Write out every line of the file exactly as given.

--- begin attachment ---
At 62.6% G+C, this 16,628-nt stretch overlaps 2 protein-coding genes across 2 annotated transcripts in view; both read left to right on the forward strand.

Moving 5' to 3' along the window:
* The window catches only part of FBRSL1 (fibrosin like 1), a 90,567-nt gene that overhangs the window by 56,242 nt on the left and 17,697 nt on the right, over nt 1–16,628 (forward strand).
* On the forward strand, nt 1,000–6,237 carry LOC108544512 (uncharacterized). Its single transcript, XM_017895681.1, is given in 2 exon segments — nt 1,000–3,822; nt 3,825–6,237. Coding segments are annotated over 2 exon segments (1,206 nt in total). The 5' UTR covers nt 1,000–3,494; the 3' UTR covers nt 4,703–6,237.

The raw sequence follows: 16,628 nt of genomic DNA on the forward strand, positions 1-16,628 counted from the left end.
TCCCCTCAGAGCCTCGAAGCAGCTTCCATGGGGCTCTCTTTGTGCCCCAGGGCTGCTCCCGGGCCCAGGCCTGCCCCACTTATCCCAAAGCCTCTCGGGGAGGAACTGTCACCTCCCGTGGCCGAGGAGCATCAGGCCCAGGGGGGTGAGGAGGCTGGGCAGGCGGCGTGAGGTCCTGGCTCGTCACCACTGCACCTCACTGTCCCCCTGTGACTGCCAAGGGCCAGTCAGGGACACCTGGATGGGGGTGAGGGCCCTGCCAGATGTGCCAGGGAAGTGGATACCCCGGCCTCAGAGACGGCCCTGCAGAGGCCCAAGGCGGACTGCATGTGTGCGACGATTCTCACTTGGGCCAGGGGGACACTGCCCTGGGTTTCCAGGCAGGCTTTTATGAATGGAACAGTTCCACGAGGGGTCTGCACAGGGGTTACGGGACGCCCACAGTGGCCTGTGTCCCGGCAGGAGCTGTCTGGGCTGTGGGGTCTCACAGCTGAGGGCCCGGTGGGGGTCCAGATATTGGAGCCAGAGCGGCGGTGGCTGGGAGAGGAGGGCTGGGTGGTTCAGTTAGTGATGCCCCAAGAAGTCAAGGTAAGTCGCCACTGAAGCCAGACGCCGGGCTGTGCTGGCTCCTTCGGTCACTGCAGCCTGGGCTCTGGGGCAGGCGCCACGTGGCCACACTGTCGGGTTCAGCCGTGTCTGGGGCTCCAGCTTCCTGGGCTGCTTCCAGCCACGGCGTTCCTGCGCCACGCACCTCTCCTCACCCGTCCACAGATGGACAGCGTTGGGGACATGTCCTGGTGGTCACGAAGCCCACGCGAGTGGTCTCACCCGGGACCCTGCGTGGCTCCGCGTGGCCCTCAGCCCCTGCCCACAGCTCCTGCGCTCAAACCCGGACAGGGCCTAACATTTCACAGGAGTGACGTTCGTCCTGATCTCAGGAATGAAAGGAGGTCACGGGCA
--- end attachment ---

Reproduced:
At 62.6% G+C, this 16,628-nt stretch overlaps 2 protein-coding genes across 2 annotated transcripts in view; both read left to right on the forward strand.

Moving 5' to 3' along the window:
* The window catches only part of FBRSL1 (fibrosin like 1), a 90,567-nt gene that overhangs the window by 56,242 nt on the left and 17,697 nt on the right, over nt 1–16,628 (forward strand).
* On the forward strand, nt 1,000–6,237 carry LOC108544512 (uncharacterized). Its single transcript, XM_017895681.1, is given in 2 exon segments — nt 1,000–3,822; nt 3,825–6,237. Coding segments are annotated over 2 exon segments (1,206 nt in total). The 5' UTR covers nt 1,000–3,494; the 3' UTR covers nt 4,703–6,237.

The raw sequence follows: 16,628 nt of genomic DNA on the forward strand, positions 1-16,628 counted from the left end.
TCCCCTCAGAGCCTCGAAGCAGCTTCCATGGGGCTCTCTTTGTGCCCCAGGGCTGCTCCCGGGCCCAGGCCTGCCCCACTTATCCCAAAGCCTCTCGGGGAGGAACTGTCACCTCCCGTGGCCGAGGAGCATCAGGCCCAGGGGGGTGAGGAGGCTGGGCAGGCGGCGTGAGGTCCTGGCTCGTCACCACTGCACCTCACTGTCCCCCTGTGACTGCCAAGGGCCAGTCAGGGACACCTGGATGGGGGTGAGGGCCCTGCCAGATGTGCCAGGGAAGTGGATACCCCGGCCTCAGAGACGGCCCTGCAGAGGCCCAAGGCGGACTGCATGTGTGCGACGATTCTCACTTGGGCCAGGGGGACACTGCCCTGGGTTTCCAGGCAGGCTTTTATGAATGGAACAGTTCCACGAGGGGTCTGCACAGGGGTTACGGGACGCCCACAGTGGCCTGTGTCCCGGCAGGAGCTGTCTGGGCTGTGGGGTCTCACAGCTGAGGGCCCGGTGGGGGTCCAGATATTGGAGCCAGAGCGGCGGTGGCTGGGAGAGGAGGGCTGGGTGGTTCAGTTAGTGATGCCCCAAGAAGTCAAGGTAAGTCGCCACTGAAGCCAGACGCCGGGCTGTGCTGGCTCCTTCGGTCACTGCAGCCTGGGCTCTGGGGCAGGCGCCACGTGGCCACACTGTCGGGTTCAGCCGTGTCTGGGGCTCCAGCTTCCTGGGCTGCTTCCAGCCACGGCGTTCCTGCGCCACGCACCTCTCCTCACCCGTCCACAGATGGACAGCGTTGGGGACATGTCCTGGTGGTCACGAAGCCCACGCGAGTGGTCTCACCCGGGACCCTGCGTGGCTCCGCGTGGCCCTCAGCCCCTGCCCACAGCTCCTGCGCTCAAACCCGGACAGGGCCTAACATTTCACAGGAGTGACGTTCGTCCTGATCTCAGGAATGAAAGGAGGTCACGGGCA